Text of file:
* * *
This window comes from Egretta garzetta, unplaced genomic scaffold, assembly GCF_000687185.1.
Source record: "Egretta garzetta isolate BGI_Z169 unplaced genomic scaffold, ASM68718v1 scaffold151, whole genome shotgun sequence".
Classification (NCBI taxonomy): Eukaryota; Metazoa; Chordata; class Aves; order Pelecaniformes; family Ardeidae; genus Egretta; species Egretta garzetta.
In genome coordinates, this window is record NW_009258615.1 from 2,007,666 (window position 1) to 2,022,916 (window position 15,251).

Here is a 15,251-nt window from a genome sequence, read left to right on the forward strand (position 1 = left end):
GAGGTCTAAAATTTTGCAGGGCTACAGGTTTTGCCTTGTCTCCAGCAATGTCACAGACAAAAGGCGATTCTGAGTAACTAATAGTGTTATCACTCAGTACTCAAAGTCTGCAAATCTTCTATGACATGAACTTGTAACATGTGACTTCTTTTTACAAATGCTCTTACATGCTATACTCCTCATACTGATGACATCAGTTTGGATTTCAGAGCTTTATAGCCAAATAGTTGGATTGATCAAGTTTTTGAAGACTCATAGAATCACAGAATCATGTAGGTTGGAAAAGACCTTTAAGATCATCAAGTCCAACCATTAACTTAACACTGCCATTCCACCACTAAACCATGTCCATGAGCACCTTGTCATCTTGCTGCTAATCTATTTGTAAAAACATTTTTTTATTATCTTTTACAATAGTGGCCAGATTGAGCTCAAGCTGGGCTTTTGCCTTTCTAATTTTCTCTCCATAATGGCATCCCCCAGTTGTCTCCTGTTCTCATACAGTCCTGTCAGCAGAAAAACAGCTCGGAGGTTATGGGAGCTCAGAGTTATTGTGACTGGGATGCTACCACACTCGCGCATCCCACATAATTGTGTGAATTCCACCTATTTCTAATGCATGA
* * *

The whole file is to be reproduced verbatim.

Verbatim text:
This window comes from Egretta garzetta, unplaced genomic scaffold, assembly GCF_000687185.1.
Source record: "Egretta garzetta isolate BGI_Z169 unplaced genomic scaffold, ASM68718v1 scaffold151, whole genome shotgun sequence".
Classification (NCBI taxonomy): Eukaryota; Metazoa; Chordata; class Aves; order Pelecaniformes; family Ardeidae; genus Egretta; species Egretta garzetta.
In genome coordinates, this window is record NW_009258615.1 from 2,007,666 (window position 1) to 2,022,916 (window position 15,251).

Here is a 15,251-nt window from a genome sequence, read left to right on the forward strand (position 1 = left end):
GAGGTCTAAAATTTTGCAGGGCTACAGGTTTTGCCTTGTCTCCAGCAATGTCACAGACAAAAGGCGATTCTGAGTAACTAATAGTGTTATCACTCAGTACTCAAAGTCTGCAAATCTTCTATGACATGAACTTGTAACATGTGACTTCTTTTTACAAATGCTCTTACATGCTATACTCCTCATACTGATGACATCAGTTTGGATTTCAGAGCTTTATAGCCAAATAGTTGGATTGATCAAGTTTTTGAAGACTCATAGAATCACAGAATCATGTAGGTTGGAAAAGACCTTTAAGATCATCAAGTCCAACCATTAACTTAACACTGCCATTCCACCACTAAACCATGTCCATGAGCACCTTGTCATCTTGCTGCTAATCTATTTGTAAAAACATTTTTTTATTATCTTTTACAATAGTGGCCAGATTGAGCTCAAGCTGGGCTTTTGCCTTTCTAATTTTCTCTCCATAATGGCATCCCCCAGTTGTCTCCTGTTCTCATACAGTCCTGTCAGCAGAAAAACAGCTCGGAGGTTATGGGAGCTCAGAGTTATTGTGACTGGGATGCTACCACACTCGCGCATCCCACATAATTGTGTGAATTCCACCTATTTCTAATGCATGA